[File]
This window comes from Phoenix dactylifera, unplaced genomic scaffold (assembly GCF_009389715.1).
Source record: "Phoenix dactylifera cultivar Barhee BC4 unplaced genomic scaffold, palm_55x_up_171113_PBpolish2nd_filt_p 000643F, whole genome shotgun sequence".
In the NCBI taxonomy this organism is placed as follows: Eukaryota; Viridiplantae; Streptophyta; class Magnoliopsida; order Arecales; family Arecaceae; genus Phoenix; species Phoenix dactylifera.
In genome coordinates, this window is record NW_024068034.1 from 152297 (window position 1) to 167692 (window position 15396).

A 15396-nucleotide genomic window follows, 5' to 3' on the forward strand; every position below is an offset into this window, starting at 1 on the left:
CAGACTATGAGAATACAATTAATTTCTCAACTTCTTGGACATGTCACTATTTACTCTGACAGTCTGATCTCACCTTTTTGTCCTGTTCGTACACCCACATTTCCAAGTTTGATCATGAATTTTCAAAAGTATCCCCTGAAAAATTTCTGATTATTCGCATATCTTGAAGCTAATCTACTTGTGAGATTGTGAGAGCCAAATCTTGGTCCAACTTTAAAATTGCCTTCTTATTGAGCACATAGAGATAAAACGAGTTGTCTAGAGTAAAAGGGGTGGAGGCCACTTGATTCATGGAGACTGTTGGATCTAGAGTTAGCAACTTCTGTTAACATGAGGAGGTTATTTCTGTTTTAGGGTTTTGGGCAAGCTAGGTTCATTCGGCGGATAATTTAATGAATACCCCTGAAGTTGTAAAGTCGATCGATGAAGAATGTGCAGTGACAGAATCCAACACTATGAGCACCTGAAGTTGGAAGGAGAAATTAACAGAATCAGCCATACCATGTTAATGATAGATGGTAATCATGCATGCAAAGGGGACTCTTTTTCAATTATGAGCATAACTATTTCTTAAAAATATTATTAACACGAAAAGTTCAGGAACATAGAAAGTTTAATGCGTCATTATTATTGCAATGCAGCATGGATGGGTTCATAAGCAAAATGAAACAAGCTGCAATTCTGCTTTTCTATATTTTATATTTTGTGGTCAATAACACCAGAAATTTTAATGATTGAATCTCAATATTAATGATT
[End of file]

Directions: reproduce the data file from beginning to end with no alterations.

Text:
This window comes from Phoenix dactylifera, unplaced genomic scaffold (assembly GCF_009389715.1).
Source record: "Phoenix dactylifera cultivar Barhee BC4 unplaced genomic scaffold, palm_55x_up_171113_PBpolish2nd_filt_p 000643F, whole genome shotgun sequence".
In the NCBI taxonomy this organism is placed as follows: Eukaryota; Viridiplantae; Streptophyta; class Magnoliopsida; order Arecales; family Arecaceae; genus Phoenix; species Phoenix dactylifera.
In genome coordinates, this window is record NW_024068034.1 from 152297 (window position 1) to 167692 (window position 15396).

A 15396-nucleotide genomic window follows, 5' to 3' on the forward strand; every position below is an offset into this window, starting at 1 on the left:
CAGACTATGAGAATACAATTAATTTCTCAACTTCTTGGACATGTCACTATTTACTCTGACAGTCTGATCTCACCTTTTTGTCCTGTTCGTACACCCACATTTCCAAGTTTGATCATGAATTTTCAAAAGTATCCCCTGAAAAATTTCTGATTATTCGCATATCTTGAAGCTAATCTACTTGTGAGATTGTGAGAGCCAAATCTTGGTCCAACTTTAAAATTGCCTTCTTATTGAGCACATAGAGATAAAACGAGTTGTCTAGAGTAAAAGGGGTGGAGGCCACTTGATTCATGGAGACTGTTGGATCTAGAGTTAGCAACTTCTGTTAACATGAGGAGGTTATTTCTGTTTTAGGGTTTTGGGCAAGCTAGGTTCATTCGGCGGATAATTTAATGAATACCCCTGAAGTTGTAAAGTCGATCGATGAAGAATGTGCAGTGACAGAATCCAACACTATGAGCACCTGAAGTTGGAAGGAGAAATTAACAGAATCAGCCATACCATGTTAATGATAGATGGTAATCATGCATGCAAAGGGGACTCTTTTTCAATTATGAGCATAACTATTTCTTAAAAATATTATTAACACGAAAAGTTCAGGAACATAGAAAGTTTAATGCGTCATTATTATTGCAATGCAGCATGGATGGGTTCATAAGCAAAATGAAACAAGCTGCAATTCTGCTTTTCTATATTTTATATTTTGTGGTCAATAACACCAGAAATTTTAATGATTGAATCTCAATATTAATGATT